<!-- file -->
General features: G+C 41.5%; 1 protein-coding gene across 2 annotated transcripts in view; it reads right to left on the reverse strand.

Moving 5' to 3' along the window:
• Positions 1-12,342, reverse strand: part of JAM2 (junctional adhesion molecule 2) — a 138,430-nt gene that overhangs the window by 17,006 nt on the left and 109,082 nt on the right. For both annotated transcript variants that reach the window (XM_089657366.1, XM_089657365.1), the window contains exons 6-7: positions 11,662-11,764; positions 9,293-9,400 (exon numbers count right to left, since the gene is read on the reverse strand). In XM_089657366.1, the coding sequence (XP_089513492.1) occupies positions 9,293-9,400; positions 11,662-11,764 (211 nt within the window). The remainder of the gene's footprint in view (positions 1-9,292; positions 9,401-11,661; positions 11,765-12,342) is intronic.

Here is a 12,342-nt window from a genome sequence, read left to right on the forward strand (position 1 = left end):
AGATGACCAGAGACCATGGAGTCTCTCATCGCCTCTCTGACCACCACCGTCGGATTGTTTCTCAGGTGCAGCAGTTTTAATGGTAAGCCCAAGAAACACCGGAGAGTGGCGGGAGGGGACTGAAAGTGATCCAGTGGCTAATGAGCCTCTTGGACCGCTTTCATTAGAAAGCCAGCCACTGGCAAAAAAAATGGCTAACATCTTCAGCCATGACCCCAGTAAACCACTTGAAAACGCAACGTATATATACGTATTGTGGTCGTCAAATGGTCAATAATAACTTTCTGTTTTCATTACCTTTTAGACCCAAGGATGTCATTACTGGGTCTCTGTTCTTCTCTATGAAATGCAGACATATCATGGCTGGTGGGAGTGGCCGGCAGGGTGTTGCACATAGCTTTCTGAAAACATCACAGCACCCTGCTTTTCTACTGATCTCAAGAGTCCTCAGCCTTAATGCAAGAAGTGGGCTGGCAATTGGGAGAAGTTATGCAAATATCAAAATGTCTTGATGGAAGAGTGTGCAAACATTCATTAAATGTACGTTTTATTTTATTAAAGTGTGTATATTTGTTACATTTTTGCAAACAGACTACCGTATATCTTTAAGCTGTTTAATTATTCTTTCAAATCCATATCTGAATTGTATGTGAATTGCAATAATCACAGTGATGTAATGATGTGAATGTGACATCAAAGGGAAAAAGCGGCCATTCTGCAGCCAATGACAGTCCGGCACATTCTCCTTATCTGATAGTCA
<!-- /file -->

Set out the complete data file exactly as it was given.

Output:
General features: G+C 41.5%; 1 protein-coding gene across 2 annotated transcripts in view; it reads right to left on the reverse strand.

Moving 5' to 3' along the window:
• Positions 1-12,342, reverse strand: part of JAM2 (junctional adhesion molecule 2) — a 138,430-nt gene that overhangs the window by 17,006 nt on the left and 109,082 nt on the right. For both annotated transcript variants that reach the window (XM_089657366.1, XM_089657365.1), the window contains exons 6-7: positions 11,662-11,764; positions 9,293-9,400 (exon numbers count right to left, since the gene is read on the reverse strand). In XM_089657366.1, the coding sequence (XP_089513492.1) occupies positions 9,293-9,400; positions 11,662-11,764 (211 nt within the window). The remainder of the gene's footprint in view (positions 1-9,292; positions 9,401-11,661; positions 11,765-12,342) is intronic.

Here is a 12,342-nt window from a genome sequence, read left to right on the forward strand (position 1 = left end):
AGATGACCAGAGACCATGGAGTCTCTCATCGCCTCTCTGACCACCACCGTCGGATTGTTTCTCAGGTGCAGCAGTTTTAATGGTAAGCCCAAGAAACACCGGAGAGTGGCGGGAGGGGACTGAAAGTGATCCAGTGGCTAATGAGCCTCTTGGACCGCTTTCATTAGAAAGCCAGCCACTGGCAAAAAAAATGGCTAACATCTTCAGCCATGACCCCAGTAAACCACTTGAAAACGCAACGTATATATACGTATTGTGGTCGTCAAATGGTCAATAATAACTTTCTGTTTTCATTACCTTTTAGACCCAAGGATGTCATTACTGGGTCTCTGTTCTTCTCTATGAAATGCAGACATATCATGGCTGGTGGGAGTGGCCGGCAGGGTGTTGCACATAGCTTTCTGAAAACATCACAGCACCCTGCTTTTCTACTGATCTCAAGAGTCCTCAGCCTTAATGCAAGAAGTGGGCTGGCAATTGGGAGAAGTTATGCAAATATCAAAATGTCTTGATGGAAGAGTGTGCAAACATTCATTAAATGTACGTTTTATTTTATTAAAGTGTGTATATTTGTTACATTTTTGCAAACAGACTACCGTATATCTTTAAGCTGTTTAATTATTCTTTCAAATCCATATCTGAATTGTATGTGAATTGCAATAATCACAGTGATGTAATGATGTGAATGTGACATCAAAGGGAAAAAGCGGCCATTCTGCAGCCAATGACAGTCCGGCACATTCTCCTTATCTGATAGTCA